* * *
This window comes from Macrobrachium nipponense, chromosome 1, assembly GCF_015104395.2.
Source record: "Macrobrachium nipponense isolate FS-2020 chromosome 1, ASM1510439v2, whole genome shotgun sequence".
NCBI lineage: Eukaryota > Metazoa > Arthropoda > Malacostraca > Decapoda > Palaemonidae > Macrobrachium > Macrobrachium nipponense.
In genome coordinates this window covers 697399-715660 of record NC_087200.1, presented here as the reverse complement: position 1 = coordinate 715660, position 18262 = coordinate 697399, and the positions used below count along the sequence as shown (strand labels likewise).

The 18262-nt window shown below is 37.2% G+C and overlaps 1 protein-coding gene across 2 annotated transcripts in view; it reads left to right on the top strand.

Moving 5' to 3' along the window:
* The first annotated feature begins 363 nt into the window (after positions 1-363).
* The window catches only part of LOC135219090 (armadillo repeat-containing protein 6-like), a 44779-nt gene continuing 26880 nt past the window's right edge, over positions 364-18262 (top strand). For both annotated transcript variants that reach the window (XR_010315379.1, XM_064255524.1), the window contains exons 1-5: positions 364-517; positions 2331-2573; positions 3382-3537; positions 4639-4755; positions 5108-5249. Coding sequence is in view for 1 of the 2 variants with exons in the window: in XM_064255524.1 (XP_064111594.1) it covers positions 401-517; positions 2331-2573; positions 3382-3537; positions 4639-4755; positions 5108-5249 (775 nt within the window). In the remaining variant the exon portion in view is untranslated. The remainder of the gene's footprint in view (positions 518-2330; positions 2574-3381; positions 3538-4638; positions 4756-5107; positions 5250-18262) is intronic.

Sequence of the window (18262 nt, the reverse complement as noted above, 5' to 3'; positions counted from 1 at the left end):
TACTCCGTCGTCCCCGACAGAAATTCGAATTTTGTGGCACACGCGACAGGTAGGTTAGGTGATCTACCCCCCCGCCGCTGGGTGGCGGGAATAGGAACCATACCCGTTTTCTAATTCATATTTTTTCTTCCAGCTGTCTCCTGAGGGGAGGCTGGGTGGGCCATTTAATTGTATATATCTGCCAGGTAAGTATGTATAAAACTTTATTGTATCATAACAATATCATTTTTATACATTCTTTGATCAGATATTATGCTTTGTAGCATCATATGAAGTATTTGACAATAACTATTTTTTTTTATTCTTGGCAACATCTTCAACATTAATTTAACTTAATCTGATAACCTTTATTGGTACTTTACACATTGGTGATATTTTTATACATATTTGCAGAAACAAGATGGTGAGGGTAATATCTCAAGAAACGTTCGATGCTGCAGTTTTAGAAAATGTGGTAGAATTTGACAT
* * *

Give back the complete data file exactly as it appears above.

This window comes from Macrobrachium nipponense, chromosome 1, assembly GCF_015104395.2.
Source record: "Macrobrachium nipponense isolate FS-2020 chromosome 1, ASM1510439v2, whole genome shotgun sequence".
NCBI lineage: Eukaryota > Metazoa > Arthropoda > Malacostraca > Decapoda > Palaemonidae > Macrobrachium > Macrobrachium nipponense.
In genome coordinates this window covers 697399-715660 of record NC_087200.1, presented here as the reverse complement: position 1 = coordinate 715660, position 18262 = coordinate 697399, and the positions used below count along the sequence as shown (strand labels likewise).

The 18262-nt window shown below is 37.2% G+C and overlaps 1 protein-coding gene across 2 annotated transcripts in view; it reads left to right on the top strand.

Moving 5' to 3' along the window:
* The first annotated feature begins 363 nt into the window (after positions 1-363).
* The window catches only part of LOC135219090 (armadillo repeat-containing protein 6-like), a 44779-nt gene continuing 26880 nt past the window's right edge, over positions 364-18262 (top strand). For both annotated transcript variants that reach the window (XR_010315379.1, XM_064255524.1), the window contains exons 1-5: positions 364-517; positions 2331-2573; positions 3382-3537; positions 4639-4755; positions 5108-5249. Coding sequence is in view for 1 of the 2 variants with exons in the window: in XM_064255524.1 (XP_064111594.1) it covers positions 401-517; positions 2331-2573; positions 3382-3537; positions 4639-4755; positions 5108-5249 (775 nt within the window). In the remaining variant the exon portion in view is untranslated. The remainder of the gene's footprint in view (positions 518-2330; positions 2574-3381; positions 3538-4638; positions 4756-5107; positions 5250-18262) is intronic.

Sequence of the window (18262 nt, the reverse complement as noted above, 5' to 3'; positions counted from 1 at the left end):
TACTCCGTCGTCCCCGACAGAAATTCGAATTTTGTGGCACACGCGACAGGTAGGTTAGGTGATCTACCCCCCCGCCGCTGGGTGGCGGGAATAGGAACCATACCCGTTTTCTAATTCATATTTTTTCTTCCAGCTGTCTCCTGAGGGGAGGCTGGGTGGGCCATTTAATTGTATATATCTGCCAGGTAAGTATGTATAAAACTTTATTGTATCATAACAATATCATTTTTATACATTCTTTGATCAGATATTATGCTTTGTAGCATCATATGAAGTATTTGACAATAACTATTTTTTTTTATTCTTGGCAACATCTTCAACATTAATTTAACTTAATCTGATAACCTTTATTGGTACTTTACACATTGGTGATATTTTTATACATATTTGCAGAAACAAGATGGTGAGGGTAATATCTCAAGAAACGTTCGATGCTGCAGTTTTAGAAAATGTGGTAGAATTTGACAT